The Cleveland Cavaliers and Boston Celtics both entered Thursday night's showdown with cause to celebrate. The Cavs had a conference-best 23-7 record that included a Christmas Day comeback victory over the Warriors; the Celts had won 6 of their last 7, and their sparkplug point guard, Isaiah Thomas, won the East's player of the week award. With Cleveland a little bit injury-hobbled—J.R. Smith just started a three-month absence following thumb surgery—and Boston newly healthy, the matchup looked like a chance for the challengers to measure themselves against the defending champs.
It turned out to be just that. The Celtics hung tough the entire evening, coming back from multiple double-digit deficits to make the Cavaliers work. They played the kind of basketball that so endears them to observers of the NBA's middle class: well-drilled, clever, collaborative. Pick-and-rolls on one side of the floor coincided with pin-downs and flare-screens on the other, kaleidoscopic actions resolving in open threes. Thomas put his shifty game on display, and Avery Bradley harangued Cleveland dribblers on one end and drove hard on the other. It was an impressive effort, and as Boston cut a 17-point fourth-quarter gap to a single point in the final minutes, it bordered on inspirational.
But: Boston has Thomas and Bradley and Al Horford, fine players all, meanwhile Cleveland has LeBron James and Kyrie Irving. While the Cavs were building their early leads, their stars displayed the kind of ho-hum brilliance we expect. James lasered crosscourt assists, soared down the lane, and twice chased down Bradley to snuff dunk attempts, and Irving shook most of the Celtics out of their shoes and tossed in layups from every possible angle (and some impossible ones). Midway through third quarter, Irving turned Kelly Olynyk's knees into silly putty on a drive; a half-minute later, James bullied Bradley on the block and dropped a finger-roll over his noggin. That was the game in Cliff Notes.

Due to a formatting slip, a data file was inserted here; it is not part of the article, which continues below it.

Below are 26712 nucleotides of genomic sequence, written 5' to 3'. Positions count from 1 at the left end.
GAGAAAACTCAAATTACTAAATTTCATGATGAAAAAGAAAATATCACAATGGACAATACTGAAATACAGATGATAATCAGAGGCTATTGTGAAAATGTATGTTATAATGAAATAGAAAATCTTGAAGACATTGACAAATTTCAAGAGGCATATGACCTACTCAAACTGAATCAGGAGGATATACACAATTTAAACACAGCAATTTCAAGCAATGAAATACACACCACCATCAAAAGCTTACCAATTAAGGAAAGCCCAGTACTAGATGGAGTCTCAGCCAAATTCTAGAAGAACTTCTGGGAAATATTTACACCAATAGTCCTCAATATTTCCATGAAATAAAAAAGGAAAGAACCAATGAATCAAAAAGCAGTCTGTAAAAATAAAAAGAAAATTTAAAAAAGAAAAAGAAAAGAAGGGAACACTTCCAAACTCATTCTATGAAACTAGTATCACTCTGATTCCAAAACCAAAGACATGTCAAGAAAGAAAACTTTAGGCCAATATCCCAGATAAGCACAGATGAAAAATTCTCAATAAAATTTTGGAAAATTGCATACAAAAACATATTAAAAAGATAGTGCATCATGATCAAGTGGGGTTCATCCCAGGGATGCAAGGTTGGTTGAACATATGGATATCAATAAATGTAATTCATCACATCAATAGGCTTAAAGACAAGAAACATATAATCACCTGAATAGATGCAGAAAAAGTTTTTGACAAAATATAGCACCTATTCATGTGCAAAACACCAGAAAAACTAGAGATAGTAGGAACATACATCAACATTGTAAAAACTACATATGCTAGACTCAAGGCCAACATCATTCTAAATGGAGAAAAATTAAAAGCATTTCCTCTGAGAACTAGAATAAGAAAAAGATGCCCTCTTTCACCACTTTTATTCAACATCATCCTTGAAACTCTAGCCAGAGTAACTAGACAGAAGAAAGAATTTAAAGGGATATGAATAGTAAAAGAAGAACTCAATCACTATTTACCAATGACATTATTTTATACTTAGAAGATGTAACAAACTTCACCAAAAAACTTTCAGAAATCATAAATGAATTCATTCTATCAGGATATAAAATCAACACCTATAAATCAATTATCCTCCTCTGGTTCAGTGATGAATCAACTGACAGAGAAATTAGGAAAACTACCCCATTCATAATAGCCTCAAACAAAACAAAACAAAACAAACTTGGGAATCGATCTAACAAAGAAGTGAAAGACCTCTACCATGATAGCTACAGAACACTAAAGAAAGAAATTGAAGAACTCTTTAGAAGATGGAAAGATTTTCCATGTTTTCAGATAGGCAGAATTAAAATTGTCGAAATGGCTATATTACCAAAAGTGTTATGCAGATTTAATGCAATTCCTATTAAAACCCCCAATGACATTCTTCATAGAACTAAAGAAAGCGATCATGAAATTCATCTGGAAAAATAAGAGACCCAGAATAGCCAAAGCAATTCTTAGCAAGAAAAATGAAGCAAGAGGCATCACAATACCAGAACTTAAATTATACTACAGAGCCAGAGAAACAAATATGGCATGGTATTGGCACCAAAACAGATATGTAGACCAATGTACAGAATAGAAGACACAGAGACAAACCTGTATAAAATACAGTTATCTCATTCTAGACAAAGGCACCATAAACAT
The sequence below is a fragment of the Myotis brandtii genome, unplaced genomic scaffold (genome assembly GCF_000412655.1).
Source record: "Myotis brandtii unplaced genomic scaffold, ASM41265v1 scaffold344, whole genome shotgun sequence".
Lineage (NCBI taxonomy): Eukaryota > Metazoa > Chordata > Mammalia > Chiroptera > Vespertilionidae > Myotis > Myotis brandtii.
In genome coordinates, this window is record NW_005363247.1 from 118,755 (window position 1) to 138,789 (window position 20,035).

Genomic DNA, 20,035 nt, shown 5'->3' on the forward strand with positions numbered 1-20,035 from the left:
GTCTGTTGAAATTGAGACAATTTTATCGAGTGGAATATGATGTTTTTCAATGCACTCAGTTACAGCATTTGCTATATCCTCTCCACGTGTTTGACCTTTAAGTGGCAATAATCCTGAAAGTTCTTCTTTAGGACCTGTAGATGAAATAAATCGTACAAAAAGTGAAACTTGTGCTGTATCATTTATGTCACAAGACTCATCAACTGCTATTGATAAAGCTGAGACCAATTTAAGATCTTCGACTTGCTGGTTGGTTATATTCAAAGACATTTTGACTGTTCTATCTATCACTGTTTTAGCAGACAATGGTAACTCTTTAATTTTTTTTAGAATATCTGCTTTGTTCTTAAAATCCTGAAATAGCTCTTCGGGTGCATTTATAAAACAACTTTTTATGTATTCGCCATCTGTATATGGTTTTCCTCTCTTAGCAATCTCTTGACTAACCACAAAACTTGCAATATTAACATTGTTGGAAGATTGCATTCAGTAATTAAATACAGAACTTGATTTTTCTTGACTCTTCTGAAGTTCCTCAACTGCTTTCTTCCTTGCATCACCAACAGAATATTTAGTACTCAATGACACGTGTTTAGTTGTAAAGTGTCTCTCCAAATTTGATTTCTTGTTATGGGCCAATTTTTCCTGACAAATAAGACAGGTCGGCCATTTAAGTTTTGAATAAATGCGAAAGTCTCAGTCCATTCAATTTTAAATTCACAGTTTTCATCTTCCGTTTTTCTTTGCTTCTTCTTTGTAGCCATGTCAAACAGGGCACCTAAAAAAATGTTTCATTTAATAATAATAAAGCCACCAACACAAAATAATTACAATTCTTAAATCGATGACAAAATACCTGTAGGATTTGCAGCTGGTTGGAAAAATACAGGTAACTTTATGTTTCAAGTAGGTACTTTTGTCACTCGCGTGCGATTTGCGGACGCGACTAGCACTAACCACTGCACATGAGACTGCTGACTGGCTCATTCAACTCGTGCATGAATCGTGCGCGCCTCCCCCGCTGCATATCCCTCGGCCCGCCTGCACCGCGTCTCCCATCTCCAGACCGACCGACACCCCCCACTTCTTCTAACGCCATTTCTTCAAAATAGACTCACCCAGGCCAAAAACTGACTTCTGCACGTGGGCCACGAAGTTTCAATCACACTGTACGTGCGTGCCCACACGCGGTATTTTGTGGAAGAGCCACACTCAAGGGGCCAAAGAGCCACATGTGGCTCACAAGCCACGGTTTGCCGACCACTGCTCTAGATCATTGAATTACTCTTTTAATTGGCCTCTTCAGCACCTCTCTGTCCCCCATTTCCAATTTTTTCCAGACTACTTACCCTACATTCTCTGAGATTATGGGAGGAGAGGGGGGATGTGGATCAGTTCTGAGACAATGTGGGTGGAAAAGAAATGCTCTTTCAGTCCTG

When Boston came back in the fourth—due partly to their lack of quit and partly to a turnover-laden Cleveland frame that had James grading himself an "F"—the Cavaliers had the expected answers. Four times the Celtics pulled within one, and four times either James or Irving responded, letting the Cavs escape with a six-point win. It was a clarifying end to what had become a sloppy game: the Celtics can have all the gumption they like, but certain basketball truths still hold.
"We're not on Cleveland's level, so we got work to do," Thomas said after the loss. "We gotta figure it out." The first part of that statement is true, the second wishful thinking. Barring disaster, the Cavaliers will be the Eastern Conference's representatives again in June. Other teams will mount little charges between now and then, distracting from that fact, but they'll eventually have to play Cleveland, as Boston did on Thursday, and confirm it.